Author: Jeff Gostovich
Industry: Oil & Gas
The U.S. government has been on a mission to reduce our country’s dependence on foreign oil and achieve energy independence. Increased domestic drilling to boost our own oil reserves is necessary to make this goal happen and, for decades, various administrations have taken steps to stimulate that action. However, contrary to what most of the public may think, the approach to making this a reality is not focused on incentivizing the supermajors (e.g. Exxon). Instead, the approach rests largely on many small-scale, privately funded oil and gas ventures.
Congress has offered oil and gas investors and small producers some of the most attractive tax incentives available in the U.S. tax code today - incentives unmatched in any other industry. With these substantial tax breaks, oil and gas investing has never looked better.
One of the best tax advantages made available to small producers and their Family Office investors is derived from the percentage depletion allowance. This deduction, which is available only for those with domestic oil and gas holdings, allows for approximately 15 percent of all gross income from oil and gas wells to be tax-free. Small producers and investors can claim this allowance for as long as their oil or gas wells produce, with no cap on either the amount of tax-free income they receive nor the length of time in which it’s earned.
Another tax benefit is tangible drilling cost deductions. The total amount of dollars spent on the investment that was allocated to the equipment is 100-percent deductible and may be deducted as depreciation over a seven-year period or faster. For the next couple years, immediate expensing (“bonus depreciation”) is available under tax reform.
Also, costs incurred, including just about everything on a project except the actual drilling equipment, such as labor, supplies, and other items necessary for drilling, are considered intangible. These intangible drilling cost deductions (IDCs), which usually eat up about 70 to 80-percent of the total cost of drilling a well, are allowed to be taken at 70-percent the year the expenses are incurred, with the rest spread over 5 years. For example, an investor who invests $1,000,000 in a direct participation program to drill domestic oil & gas wells, can write-off up to $560,000 of the investment as a tax deduction the year the wells are drilled. The remaining $240,000 of intangible costs can be amortized over the next 5 years. This tax deduction typically lowers the at-risk dollars of the investment by 20% to as much as 60% or more depending on the investor’s state and federal tax brackets.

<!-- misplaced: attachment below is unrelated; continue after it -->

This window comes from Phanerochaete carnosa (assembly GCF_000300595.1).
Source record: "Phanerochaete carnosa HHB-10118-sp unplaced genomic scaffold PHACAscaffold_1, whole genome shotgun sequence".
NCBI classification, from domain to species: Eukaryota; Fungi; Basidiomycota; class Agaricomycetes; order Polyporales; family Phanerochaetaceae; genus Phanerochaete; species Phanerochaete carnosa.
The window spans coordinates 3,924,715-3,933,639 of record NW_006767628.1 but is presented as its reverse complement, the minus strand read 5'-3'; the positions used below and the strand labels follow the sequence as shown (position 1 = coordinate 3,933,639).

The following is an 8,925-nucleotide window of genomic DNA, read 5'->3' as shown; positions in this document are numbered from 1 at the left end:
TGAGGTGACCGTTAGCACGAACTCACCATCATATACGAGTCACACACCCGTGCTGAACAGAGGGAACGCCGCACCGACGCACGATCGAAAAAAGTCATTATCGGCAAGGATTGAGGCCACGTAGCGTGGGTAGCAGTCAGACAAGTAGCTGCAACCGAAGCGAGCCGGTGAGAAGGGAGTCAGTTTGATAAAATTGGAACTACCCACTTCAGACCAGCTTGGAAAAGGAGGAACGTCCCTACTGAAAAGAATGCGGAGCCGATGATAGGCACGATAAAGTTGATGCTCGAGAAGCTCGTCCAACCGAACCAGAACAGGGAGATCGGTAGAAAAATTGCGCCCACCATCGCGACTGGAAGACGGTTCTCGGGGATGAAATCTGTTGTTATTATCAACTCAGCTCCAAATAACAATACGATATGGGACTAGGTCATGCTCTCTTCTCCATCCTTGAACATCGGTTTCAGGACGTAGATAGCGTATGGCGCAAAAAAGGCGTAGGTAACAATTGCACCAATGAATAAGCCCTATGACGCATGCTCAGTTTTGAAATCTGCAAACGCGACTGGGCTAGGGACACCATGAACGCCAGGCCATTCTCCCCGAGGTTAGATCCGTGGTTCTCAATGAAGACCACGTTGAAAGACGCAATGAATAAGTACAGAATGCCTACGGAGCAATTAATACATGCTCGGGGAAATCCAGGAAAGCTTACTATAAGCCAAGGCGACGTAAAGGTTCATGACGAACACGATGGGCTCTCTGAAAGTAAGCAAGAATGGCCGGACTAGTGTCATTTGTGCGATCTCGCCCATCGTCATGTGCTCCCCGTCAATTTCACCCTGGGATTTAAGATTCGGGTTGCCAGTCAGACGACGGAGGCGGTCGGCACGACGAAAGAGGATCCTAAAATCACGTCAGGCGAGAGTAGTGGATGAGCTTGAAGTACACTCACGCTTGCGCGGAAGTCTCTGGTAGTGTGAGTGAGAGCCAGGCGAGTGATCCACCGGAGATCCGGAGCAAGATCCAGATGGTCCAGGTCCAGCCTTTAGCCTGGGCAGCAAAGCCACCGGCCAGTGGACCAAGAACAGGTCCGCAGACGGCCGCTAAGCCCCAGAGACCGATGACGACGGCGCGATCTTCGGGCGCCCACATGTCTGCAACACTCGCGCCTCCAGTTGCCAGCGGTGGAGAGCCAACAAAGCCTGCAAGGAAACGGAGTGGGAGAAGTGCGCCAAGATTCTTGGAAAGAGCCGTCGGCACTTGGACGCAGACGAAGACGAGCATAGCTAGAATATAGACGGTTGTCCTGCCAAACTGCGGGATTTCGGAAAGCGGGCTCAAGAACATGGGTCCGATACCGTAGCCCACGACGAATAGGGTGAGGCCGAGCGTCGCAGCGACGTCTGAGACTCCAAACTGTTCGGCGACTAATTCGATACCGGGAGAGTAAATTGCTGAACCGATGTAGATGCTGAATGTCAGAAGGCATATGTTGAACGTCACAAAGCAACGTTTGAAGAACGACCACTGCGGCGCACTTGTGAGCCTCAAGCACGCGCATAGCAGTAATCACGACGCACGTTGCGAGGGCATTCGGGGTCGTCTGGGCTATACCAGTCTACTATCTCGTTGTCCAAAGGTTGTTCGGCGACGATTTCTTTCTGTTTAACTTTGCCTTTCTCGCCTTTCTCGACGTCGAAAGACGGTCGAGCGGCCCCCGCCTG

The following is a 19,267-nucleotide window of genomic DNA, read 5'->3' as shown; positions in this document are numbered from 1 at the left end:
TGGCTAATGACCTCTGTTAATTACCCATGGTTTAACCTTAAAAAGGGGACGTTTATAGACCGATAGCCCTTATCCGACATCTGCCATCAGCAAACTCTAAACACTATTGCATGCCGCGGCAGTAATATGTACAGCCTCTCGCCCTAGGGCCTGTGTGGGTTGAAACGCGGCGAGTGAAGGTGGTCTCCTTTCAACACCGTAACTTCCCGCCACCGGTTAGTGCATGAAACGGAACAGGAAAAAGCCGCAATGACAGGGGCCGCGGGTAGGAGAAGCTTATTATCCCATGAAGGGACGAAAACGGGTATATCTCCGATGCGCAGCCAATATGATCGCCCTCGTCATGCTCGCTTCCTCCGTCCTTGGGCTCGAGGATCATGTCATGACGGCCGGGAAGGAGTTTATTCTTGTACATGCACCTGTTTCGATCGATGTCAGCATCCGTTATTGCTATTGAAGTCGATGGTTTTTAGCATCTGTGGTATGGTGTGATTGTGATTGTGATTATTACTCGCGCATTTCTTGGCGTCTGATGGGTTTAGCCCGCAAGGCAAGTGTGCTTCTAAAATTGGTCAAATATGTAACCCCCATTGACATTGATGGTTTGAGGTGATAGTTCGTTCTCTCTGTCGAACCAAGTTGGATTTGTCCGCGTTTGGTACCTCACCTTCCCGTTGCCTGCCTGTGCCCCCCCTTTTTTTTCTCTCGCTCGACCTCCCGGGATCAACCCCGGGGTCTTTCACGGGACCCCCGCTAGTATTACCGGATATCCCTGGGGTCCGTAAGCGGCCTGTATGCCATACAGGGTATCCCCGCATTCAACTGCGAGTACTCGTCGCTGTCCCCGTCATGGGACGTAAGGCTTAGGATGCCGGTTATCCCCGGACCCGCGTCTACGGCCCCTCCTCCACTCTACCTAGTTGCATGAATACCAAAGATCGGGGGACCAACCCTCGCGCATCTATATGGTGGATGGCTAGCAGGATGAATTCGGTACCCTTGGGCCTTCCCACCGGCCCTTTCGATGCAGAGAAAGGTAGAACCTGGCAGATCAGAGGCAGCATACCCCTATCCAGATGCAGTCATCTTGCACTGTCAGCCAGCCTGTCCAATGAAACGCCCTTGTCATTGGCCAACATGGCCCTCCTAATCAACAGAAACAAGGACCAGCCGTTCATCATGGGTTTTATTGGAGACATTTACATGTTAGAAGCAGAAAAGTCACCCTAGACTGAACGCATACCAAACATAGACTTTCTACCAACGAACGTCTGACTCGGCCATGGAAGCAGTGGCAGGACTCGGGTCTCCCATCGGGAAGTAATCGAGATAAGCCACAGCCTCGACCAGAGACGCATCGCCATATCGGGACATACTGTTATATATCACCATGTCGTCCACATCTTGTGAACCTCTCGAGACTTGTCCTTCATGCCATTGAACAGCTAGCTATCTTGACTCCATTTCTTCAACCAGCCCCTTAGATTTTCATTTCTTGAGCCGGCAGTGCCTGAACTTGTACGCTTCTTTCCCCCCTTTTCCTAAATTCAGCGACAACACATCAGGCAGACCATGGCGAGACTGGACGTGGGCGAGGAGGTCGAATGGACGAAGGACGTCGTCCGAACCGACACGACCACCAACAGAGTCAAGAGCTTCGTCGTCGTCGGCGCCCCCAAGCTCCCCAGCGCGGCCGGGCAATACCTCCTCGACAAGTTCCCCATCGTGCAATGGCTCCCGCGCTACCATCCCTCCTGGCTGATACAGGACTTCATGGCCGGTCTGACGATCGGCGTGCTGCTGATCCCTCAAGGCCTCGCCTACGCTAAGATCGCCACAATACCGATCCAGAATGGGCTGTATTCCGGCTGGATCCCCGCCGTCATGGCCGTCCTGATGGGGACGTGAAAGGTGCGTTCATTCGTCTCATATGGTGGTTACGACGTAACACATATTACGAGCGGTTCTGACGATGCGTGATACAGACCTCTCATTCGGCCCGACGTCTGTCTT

Many of the administrative and operational costs, including accounting, sales, legal, lease costs, and lease operating expenses are all 100-percent tax deductible, as well. These are just a few of the examples of the tremendous tax benefits available to oil and natural gas investors today. This type of tax shield means that an investment in oil and gas today is not only a smart strategy for any investor looking for security in investing for the immediate future, but it also provides a safety net for financial stability long-term.
These advantages are subject to complicated rules that can limit the tax benefit, including the alternative minimum tax. For more information on how Entoro can assist in structuring a tax-advantaged investment strategy in oil and gas wells, please visit www.entoro.com.